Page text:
Telegram to Jimmy Carter on Clarification of Campaign Positions.
I am in receipt of your telegram of October 15, 1976, and appreciate your desire to clarify your positions on the issues. I think it is vitally important that the American people understand exactly what you do stand for, and I am delighted to assist in that effort.
Your telegram to me this morning unfortunately leaves unclear whether you are repudiating positions that you have taken on these important issues, or whether you are persisting in denying that you took these positions in the first place.
Frankly, you have changed your positions on these and other important issues so often that it is difficult for me and the American people to understand who you are and what you really represent.
Let me take up the specific issues that you mention, one by one.
First, you claim that I misrepresented your position in saying that you have called for a $15 billion cut in defense spending.
The fact is that the Savannah Morning News for March 18, 1975, quotes you as telling the Savannah Rotary Club that "$15 billion could be cut from the defense budget and not weaken this nation's military capability."
Again, on March 20, 1975, the Los Angeles Times reported that you told a Beverly Hills News Conference that "The Ford defense budget for this year could be cut by about $15 billion without sacrificing national security."
I recognize and have stated that at other times you have promised defense cuts of varying sizes--always in the multi-billion dollar category. The point is that you would make huge cuts in America's defense preparedness--just how huge you evidently are not sure. If you have changed your position on this issue once again, I and the public would appreciate clarification.'Second, you say that I have incorrectly charged you with advocating "tax increases for low and moderate income wage earner."
With regard to "moderate income wage earners," on September 18, 1976, you answered a question from the Associated Press on how you would change the tax burden by saying, "I would take the mean or median level of income and anything above that would be higher and anything below that would be lower."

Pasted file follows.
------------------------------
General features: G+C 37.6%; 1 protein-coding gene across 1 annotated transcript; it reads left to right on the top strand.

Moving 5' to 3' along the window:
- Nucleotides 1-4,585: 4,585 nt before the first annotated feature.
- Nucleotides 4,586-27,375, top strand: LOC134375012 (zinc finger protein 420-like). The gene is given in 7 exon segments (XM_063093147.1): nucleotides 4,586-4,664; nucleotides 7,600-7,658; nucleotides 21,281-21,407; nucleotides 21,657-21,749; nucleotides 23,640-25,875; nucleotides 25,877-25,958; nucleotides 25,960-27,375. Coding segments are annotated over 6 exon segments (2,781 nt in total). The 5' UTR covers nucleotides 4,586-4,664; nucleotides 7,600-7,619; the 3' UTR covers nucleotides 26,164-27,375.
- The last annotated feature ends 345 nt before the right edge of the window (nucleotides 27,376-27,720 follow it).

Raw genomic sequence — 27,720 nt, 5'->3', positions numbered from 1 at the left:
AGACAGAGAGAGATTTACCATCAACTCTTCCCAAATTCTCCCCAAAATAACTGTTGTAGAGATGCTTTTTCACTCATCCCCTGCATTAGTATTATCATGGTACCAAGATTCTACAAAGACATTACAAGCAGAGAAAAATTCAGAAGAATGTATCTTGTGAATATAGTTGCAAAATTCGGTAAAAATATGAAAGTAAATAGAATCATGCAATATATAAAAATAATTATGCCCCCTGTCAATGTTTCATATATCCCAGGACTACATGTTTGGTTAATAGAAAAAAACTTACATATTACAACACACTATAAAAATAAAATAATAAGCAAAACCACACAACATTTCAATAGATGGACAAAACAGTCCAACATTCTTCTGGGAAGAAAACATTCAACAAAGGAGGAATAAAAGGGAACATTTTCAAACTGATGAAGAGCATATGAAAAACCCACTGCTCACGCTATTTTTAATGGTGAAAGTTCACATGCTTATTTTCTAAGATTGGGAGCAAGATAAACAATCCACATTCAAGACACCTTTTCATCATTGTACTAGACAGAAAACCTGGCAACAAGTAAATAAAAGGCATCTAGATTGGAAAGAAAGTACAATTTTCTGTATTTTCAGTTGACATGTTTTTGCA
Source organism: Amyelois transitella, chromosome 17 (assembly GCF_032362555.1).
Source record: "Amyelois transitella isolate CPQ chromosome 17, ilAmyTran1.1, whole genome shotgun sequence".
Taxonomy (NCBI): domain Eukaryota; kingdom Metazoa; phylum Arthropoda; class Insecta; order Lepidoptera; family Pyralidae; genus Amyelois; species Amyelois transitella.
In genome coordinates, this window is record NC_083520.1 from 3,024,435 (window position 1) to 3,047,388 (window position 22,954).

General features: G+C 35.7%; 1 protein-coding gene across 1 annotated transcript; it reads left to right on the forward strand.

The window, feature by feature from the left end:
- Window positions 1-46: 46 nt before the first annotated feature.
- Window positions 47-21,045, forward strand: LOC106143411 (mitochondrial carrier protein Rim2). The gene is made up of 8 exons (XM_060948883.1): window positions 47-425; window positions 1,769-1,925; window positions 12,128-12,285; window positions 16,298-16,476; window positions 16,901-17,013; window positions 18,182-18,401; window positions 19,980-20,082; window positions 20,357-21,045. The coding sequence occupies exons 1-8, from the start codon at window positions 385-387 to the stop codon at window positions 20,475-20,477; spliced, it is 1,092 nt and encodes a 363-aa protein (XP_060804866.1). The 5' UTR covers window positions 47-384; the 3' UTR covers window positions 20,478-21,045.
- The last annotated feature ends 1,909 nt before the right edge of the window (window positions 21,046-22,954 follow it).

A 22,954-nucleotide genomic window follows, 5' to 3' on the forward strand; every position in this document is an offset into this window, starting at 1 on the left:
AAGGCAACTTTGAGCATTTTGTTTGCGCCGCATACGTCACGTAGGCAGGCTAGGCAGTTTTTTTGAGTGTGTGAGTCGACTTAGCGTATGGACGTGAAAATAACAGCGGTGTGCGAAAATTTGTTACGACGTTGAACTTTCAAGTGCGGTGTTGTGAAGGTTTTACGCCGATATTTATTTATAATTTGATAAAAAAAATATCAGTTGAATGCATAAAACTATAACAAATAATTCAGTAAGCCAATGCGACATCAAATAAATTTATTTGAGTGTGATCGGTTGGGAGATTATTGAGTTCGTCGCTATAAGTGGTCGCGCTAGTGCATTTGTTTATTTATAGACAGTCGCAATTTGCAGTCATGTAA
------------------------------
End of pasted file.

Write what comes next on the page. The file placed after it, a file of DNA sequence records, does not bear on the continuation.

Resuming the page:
The interviewer pointed out that the median is "somewhere around $12,000" and you agreed. There is no public record that you have ever repudiated that statement. Your specific reference to raising taxes for everybody above the mean or median income--actually now around $14,000 still stands. Third, you deny having proposed "elimination of the mortgage interest tax deduction."
Actually, you made this promise at the League of Women Voters candidate forum in Boston on the night of February 23, 1976, before a national television audience. You have since been more general in your promises to close "tax loopholes." But this is the one loophole that you are specifically on record with a promise to repeal.
Finally, you say that I have unfairly accused you of favoring "spending programs that would total over $100 billion."
Actually, the total cost of the Democratic platform, which you have endorsed, would be far more than $100 billion--probably in the neighborhood of $200 billion.
The $100 billion figure, to which I have referred, is the cost of only four specific programs that are provided in the Democratic platform. These are: The Humphrey-Hawkins Job Bill, costing $10.3 billion in the first year; the Kennedy-Corman National Health Insurance Program, costing $70 billion in the first year; the Griffith Negative Income Tax, costing $9.9 billion the first year; and the Perkins Federal Education Bill, costing $12 billion the first--a total cost of just over $102 billion in the first year. Costs in subsequent years would be sure to rise rapidly, requiring higher taxes, higher inflation, or both.
It is, of course, your right to change your position on any or all of these issues. What you have done instead is to claim that you never took the positions in the first place.
The facts, however, are part of the documented record.
So long as you do not acknowledge these views and publicly reverse them, it must be assumed that these are still positions which you stand behind.
While your current effort to clarify your positions on the issues appears to be limited to the above items, it seems to me there is the need for further clarification on many additional issues. I would also like to assist your clarification effort in a few additional areas:
1. Do you really believe, as you stated in San Francisco, that America is no longer respected?
2. Do you really believe, as you stated in San Francisco, that our country is not strong any more?
3. Do you really believe, as you stated in an interview with Liberty Magazine, that church property, other than the church building itself, should be taxed?
4. Do you really believe we can defend freedom and avoid Communist domination of our allies by withdrawing our troops from Korea and reducing other commitments overseas?
5. Do you agree with your chief economic adviser who, according to the New York Times of Monday, said that your economic policies will increase inflation?
6. Do you agree with your chief economic adviser who, according to the New York Times of Monday, said that a Carter administration would not cut taxes?
I, and the American people, look forward to your answers and clarifications.
GERALD R. FORD
[Mr. James Earl Carter, Jr., Plains, Georgia]
Note: The text of the telegram was released at Lincoln, Ill.
Gerald R. Ford, Telegram to Jimmy Carter on Clarification of Campaign Positions. Online by Gerhard Peters and John T. Woolley, The American Presidency Project https://www.presidency.ucsb.edu/node/242014